Dry River

The Dry River is the longest brook trout stream in Virginia.  I think it's called the Dry River, because the stream bed is much bigger than the average flow and at at least one point the stream disappears into the ground to fill the aquifer that is the souce of Beaver Creek.  I've caught wild brook trout in Beaver Creek that supposedly get sucked down underground and spit back up into Ottobine.  The Dry River is somewhat of a tailwater stream (but mostly a freestone waterway), as some of the water comes from the bottom release dam that forms Switzer Reservoir.
 
To get to the Dry RIver, just head out US 33 West of Harrisonburg.  Once you get into the National Forest, you'll see parking places at either side of the road.  The river is on the left side.  The sooner you park, the more likely you'll find stocked rainbows and brookies.  You are also more likely to find beer bottles, for the local citizens like to drink their 40ozs, place them in plastic bags, and hurl them through the trees of the steep banks into the water. It may be fun for them, but I find it reduces my pleasure.  So bring a trash bag with you to the river, and help clean up the mess.
 
It's nicer further on.  Park out of the way of the gate at Dry River Rd.  You'll find the most beautiful wild brookies in here.  And you are further away from the trucks barreling along 33.
 
Another option is to fish Switzer Reservoir (especially when the river is too high downstream), but you'll have to climb a mile up the ridge for that, up to Skidmore Fork Rd.  A biologist friend of mine shocked an 18" brook trout near the inlet in the Fall.    There is convenient canoe access.  But more realistic is to fish the inlet upsteam from the lake where the road crosses the creek.  The pool below the road and for a hundred yards has many fish.  And upstream is positively infested with trout.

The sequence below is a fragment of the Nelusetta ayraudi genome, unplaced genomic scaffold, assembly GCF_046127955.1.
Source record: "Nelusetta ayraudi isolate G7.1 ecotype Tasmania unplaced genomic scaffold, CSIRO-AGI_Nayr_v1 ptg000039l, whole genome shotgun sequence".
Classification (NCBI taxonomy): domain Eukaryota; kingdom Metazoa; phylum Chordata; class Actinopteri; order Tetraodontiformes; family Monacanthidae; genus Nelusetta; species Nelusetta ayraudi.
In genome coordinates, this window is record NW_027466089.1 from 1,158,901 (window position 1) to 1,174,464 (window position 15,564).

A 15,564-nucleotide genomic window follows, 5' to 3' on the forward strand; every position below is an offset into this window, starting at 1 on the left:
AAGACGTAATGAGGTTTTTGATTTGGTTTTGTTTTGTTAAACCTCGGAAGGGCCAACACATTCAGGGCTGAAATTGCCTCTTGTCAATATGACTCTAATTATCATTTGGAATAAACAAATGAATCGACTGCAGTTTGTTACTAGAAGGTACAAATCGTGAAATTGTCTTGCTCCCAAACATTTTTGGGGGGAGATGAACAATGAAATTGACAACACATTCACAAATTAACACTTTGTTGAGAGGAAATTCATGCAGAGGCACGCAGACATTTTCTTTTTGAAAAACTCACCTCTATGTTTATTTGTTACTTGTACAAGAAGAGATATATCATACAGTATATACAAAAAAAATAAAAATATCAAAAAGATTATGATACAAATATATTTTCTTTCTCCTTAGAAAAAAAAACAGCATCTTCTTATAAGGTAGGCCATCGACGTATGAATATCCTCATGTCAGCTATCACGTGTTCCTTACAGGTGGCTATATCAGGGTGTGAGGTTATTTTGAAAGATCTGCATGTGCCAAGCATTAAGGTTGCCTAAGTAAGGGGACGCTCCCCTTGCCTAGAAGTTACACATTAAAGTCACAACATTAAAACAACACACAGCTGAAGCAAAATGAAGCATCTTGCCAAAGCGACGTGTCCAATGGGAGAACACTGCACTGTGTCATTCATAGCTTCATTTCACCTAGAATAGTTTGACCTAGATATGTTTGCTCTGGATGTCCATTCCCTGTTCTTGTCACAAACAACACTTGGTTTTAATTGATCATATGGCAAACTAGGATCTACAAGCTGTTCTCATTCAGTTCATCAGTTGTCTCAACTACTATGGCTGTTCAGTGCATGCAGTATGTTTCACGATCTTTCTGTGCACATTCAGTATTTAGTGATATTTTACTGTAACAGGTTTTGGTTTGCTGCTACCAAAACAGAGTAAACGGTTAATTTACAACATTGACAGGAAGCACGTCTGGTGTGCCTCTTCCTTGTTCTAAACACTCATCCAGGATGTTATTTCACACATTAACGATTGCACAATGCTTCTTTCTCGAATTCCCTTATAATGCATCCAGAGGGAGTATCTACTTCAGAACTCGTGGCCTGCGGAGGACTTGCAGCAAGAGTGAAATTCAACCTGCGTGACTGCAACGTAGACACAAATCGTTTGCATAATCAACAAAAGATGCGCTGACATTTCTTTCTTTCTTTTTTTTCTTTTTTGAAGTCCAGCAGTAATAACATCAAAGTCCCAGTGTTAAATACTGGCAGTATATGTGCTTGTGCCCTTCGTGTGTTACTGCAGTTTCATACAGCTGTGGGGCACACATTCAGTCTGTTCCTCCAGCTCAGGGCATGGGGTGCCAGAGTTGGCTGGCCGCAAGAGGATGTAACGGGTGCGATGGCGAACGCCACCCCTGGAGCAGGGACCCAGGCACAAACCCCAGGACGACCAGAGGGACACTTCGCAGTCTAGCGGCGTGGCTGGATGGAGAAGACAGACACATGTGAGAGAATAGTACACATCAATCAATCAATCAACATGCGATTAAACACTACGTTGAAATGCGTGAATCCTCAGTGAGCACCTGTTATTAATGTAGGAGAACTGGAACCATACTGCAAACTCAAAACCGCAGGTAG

Fish every bit of pocket water and pool with a #16 elk wing caddis, X caddis, or sulphur in April and May.  In May and June, try a Green Drake imitation, for those big bugs come off in such waves you'll be humming the RIde of the Valkyries.   My favorite is a #12 parachute emerger or a  #10/ 12 parachute hare's ear.  And in June and July, if the water levels hold up, #18 ants or #16 beetles do the trick.
 
Update 5/11/2011  I fished upstream of Dry RIver Rd.and conditions were perfect.  I caught around a dozen, with 2 nice ones around 10inches.  My most successful tactic was an #14-16 X-Caddis (just a no hackle elk-wing caddis with an amber  zlon tail to simulate a shuck) high sticked in riffles deeper than 2 feet.
 
Update: November 2010:  I fished the inlet to switzer reservoir one evening last week.  It's cold up there.  The inlet wasn't pumping in water, so there weren't many fish trying to get upstream to spawn, but I still caught 2 very nice brook trout on golden retrievers.  One was about 11" and the other one was 13"- vey nice for brook trout, but not very colorful.
 

 
 
 
 
A Dry River brookie with a green drake parachute emerger in its mouth.
 
 
 
SVTU member Doug Stegura on the Dry on New Years Day, 2010.
His feet are very cold.
 
 
A wild dry river brookie, caught in a gorgeous pool upstream of the Switzer
inlet. Slightly out of focus, but let me assure you that was one pretty fish.
 
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